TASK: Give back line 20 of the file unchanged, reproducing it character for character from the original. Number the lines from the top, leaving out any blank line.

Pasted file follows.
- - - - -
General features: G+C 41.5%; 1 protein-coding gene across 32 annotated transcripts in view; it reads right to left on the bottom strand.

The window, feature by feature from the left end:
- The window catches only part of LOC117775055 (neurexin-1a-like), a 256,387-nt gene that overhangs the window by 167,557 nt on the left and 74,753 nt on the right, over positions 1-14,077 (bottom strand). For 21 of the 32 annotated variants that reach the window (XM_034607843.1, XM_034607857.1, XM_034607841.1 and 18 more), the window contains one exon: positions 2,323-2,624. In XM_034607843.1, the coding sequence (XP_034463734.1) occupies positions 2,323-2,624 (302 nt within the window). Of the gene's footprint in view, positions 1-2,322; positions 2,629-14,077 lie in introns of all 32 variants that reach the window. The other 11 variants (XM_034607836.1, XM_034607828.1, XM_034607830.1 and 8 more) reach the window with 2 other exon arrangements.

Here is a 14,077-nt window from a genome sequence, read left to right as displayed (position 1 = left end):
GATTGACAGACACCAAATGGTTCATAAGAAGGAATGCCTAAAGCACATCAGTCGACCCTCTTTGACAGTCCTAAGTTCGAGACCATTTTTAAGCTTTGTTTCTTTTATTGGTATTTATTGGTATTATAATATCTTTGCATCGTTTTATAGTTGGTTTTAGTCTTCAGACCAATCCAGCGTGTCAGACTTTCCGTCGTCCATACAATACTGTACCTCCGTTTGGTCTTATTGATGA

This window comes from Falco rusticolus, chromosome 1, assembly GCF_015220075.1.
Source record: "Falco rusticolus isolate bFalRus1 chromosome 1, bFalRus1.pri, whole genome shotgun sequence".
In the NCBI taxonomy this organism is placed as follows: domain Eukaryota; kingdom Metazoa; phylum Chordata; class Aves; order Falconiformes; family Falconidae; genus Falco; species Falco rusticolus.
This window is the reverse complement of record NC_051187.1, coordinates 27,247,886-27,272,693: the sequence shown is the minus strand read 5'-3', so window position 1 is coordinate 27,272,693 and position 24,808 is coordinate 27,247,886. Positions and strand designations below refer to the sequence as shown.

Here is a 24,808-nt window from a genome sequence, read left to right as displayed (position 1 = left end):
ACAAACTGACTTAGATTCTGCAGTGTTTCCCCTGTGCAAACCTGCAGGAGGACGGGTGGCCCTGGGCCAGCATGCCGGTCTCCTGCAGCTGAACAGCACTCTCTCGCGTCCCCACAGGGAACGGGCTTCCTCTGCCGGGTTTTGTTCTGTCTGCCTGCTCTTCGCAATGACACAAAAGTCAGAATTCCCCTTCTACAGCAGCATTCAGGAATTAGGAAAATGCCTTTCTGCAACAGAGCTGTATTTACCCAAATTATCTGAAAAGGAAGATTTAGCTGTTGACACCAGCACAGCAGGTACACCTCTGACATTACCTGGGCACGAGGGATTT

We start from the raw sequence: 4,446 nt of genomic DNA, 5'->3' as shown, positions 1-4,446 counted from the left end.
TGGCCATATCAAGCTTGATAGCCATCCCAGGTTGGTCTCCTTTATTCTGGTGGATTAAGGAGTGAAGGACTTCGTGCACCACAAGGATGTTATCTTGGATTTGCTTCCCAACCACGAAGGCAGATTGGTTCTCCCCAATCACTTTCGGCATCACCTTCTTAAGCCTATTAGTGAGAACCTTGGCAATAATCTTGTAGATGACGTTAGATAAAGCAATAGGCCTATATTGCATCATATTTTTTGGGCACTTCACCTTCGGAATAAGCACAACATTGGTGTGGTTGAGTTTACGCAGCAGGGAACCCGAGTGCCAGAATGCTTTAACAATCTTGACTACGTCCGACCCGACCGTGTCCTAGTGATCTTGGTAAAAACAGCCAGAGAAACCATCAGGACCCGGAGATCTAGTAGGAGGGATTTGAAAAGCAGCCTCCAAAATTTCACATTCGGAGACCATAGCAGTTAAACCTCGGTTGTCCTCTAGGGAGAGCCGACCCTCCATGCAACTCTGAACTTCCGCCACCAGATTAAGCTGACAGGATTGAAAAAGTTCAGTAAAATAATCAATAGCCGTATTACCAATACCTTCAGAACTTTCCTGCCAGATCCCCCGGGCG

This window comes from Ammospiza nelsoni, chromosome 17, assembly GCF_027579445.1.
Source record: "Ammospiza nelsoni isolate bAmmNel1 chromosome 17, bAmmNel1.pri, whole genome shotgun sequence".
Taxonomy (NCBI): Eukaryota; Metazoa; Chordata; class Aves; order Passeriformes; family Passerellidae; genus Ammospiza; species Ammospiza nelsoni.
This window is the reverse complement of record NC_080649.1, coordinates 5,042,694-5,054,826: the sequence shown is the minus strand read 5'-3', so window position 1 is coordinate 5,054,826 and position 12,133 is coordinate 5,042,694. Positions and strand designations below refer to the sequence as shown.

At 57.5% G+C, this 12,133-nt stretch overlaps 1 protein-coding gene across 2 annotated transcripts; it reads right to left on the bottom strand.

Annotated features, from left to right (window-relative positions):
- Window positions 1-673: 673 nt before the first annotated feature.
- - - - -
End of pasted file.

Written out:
- Window positions 1-673: 673 nt before the first annotated feature.